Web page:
Once in a Blood Moon



Southern Historical
Date Published: June 11, 2020
Publisher: Acorn Publishing

Heaven Hill Plantation, upriver from Georgetown, South Carolina, 1807: Sixteen-year-old Alexandra Degambia is the daughter of a wealthy African American planter and a social-climbing mother who can pass for white. Balancing on the tightrope between girlhood and the complicated adult world of Low-Country society is a treacherous undertaking.


Early Reviews

Alexandra is a tenacious heroine who’s easy to root for, and the author elegantly articulates her precarious position between white and black society. Overall, this novel explores issues of equality and personal freedom in thought-provoking ways.

Sharp writing, an original plot, and a strong female protagonist make for an engrossing read.
-Kirkus Review

This tale of desperation, injustice and courage is a much needed addition to our grasp of our nation’s history. A 5-star reading experience. Highly recommend!”
Laura Taylor – 6-Time Romantic Times Award Winner

Excerpt


Alexandra longs to impress Monsieur. She imagines dancing with him before bedazzled spectators. She panics. He’s an accomplished dancer. What if the orchestra does play a waltz? She’ll make a fool of herself.
“I guess I could go down and dance for a little while,” Alexandra says, rising from the porch swing.
Before the young women reach the bottom of the stairs, they see a stranger wearing the sheriff’s badge galloping toward them from the back road. Three of his deputies ride hard on his heels.
Callie leans close to Alexandra. “Let’s duck behind the snowball bush before they see us,” she says. She sets the quilt on the porch swing and hides the Dancing Masters behind the geranium planter.
But the men are coming too fast. The girls are only half way down the stairs when the men rein their lathered horses to a stop.
The new sheriff, who wears a top hat too small for his head, points at Alexandra.
“Girl! Git me some water.”
Alexandra edges toward Callie and reaches to take her hand. Callie moves away. Cold sweat drenches Alexandra.
“You deaf? Git me some water. Now!” The stocky man’s eyes graze over Alexandra’s body. He clucks his tongue and turns to Callie, “You’re too old to be dressing your slaves in your own clothes like they was dolls. I recommend you burn that fine dress to avoid being tainted by the sins of Hamm.”
“These are my clothes!” says Alexandra.
The sheriff and his deputies laugh.
“Tell him, Callie! These clothes are mine.”
“You let your girl speak to you in that tone?” The sheriff asks.
“I’m not her girl!”
Alexandra plants her feet. Callie backs toward the door.
“Callie! Tell him.”
Callie edges into the house and eases the door shut. Alexandra faces the sheriff. “My daddy will want a word with you,” Alexandra says, her fire rising.
When she sees a vein on the sheriff’s neck pump the venom that makes men crazy, the hairs on the back of her neck stand on end. She sighs with relief when Tante Isabelle glides out the back door like a cool breeze. Mother follows, arms akimbo, lips pressed tight.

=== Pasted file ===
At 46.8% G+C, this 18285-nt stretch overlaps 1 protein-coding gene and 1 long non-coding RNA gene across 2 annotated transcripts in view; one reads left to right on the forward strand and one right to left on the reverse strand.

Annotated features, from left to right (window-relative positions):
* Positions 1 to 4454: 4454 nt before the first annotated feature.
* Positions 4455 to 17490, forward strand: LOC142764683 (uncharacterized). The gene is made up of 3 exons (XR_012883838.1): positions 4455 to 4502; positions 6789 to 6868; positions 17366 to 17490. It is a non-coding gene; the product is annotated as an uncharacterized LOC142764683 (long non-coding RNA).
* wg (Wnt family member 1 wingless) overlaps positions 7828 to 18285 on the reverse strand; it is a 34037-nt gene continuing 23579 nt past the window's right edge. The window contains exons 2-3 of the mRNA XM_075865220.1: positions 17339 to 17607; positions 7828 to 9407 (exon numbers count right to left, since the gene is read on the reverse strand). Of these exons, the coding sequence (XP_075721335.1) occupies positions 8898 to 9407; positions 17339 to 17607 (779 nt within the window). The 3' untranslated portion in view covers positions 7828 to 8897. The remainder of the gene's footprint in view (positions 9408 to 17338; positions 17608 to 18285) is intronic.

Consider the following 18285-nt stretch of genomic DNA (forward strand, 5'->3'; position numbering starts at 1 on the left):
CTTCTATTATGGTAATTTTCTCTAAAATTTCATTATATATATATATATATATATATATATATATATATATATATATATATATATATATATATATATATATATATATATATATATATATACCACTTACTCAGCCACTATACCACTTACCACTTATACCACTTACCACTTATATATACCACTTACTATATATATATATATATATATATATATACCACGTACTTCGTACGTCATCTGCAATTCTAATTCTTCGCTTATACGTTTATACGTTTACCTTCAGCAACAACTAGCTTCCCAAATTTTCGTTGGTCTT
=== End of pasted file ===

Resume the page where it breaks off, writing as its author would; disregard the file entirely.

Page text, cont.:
“Where’s Sheriff Adams?” asks Tante Isabelle in her blue-velvet voice.
“Heart attack. He’ll recover more than likely, but he won’t be back to work for a long time, if ever. Traveling judge deputized me. I’m following up on a slave who escaped from the George­town jail. You seen a big, black buck with a crooked nose and a little finger missing on his left hand?”
“I haven’t made the acquaintance of such a man,” says Tante Isabelle. “How are Mary and Margaret getting along?”
“Who?” asks the sheriff.
“Sheriff Adam’s wife and daughter.”
“Don’t know ’em.”
“Y’all are new to the Georgetown area, aren’t you?”
“Yes, Ma’am.”
“Surely, you’ve heard of Heaven Hill, the oldest plantation on the Santee,” continues Tante Isabelle.
“Yes, Ma’am,” says the sheriff.
Alexandra can tell he’s lying from the way he shifts in his saddle and looks to his men to provide him with the correct answer.
“Well then, I am pleased to present the mistress of that famous plantation, Miss Josephine Degambia.” Mother curls her lips into her Mona Lisa smile and nods.
The sheriff tips his hat.
“And her daughter, my niece, Alexandra Degambia,” Tante Isabelle continues.
The sheriff’s eyes bulge as Alexandra forces herself to curtsey.
“Carolina Gold, the most sought-after rice in the world, is shipped all over the world from Heaven Hill, but I’m sure you knew that, Sheriff. Where’d y’all say you’re from?” Tante Isabelle doesn’t wait for his answer. “Now, if all y’all are still thirsty, you and your men are welcome to use the well in back of the blacksmith’s shop. The water’s fresh and sweet, sure to cool you down on a hot day like this. When you’re done, be so kind as to show yourselves to the main road.”
The sheriff turns his horse and kicks it to a canter. When he and his deputies are specks on the horizon, Callie slips onto the porch from the back door followed by her mother. “Shall we stroll in the maze garden?” Callie asks Alexandra.


About the Author

Dorothea Hubble Bonneau is an award-winning novelist, produced playwright and optioned screenwriter. Inspired by a quest for justice, her work is informed by her love of family, nature, and the literary arts.

Dorothea is a member of Author’s Guild, Women in Film, Squaw Valley Community of Writers, Aspen Summer Words Alumni, and Historical Writers of America.

Contact Links

Twitter: @DorotheaBonneau


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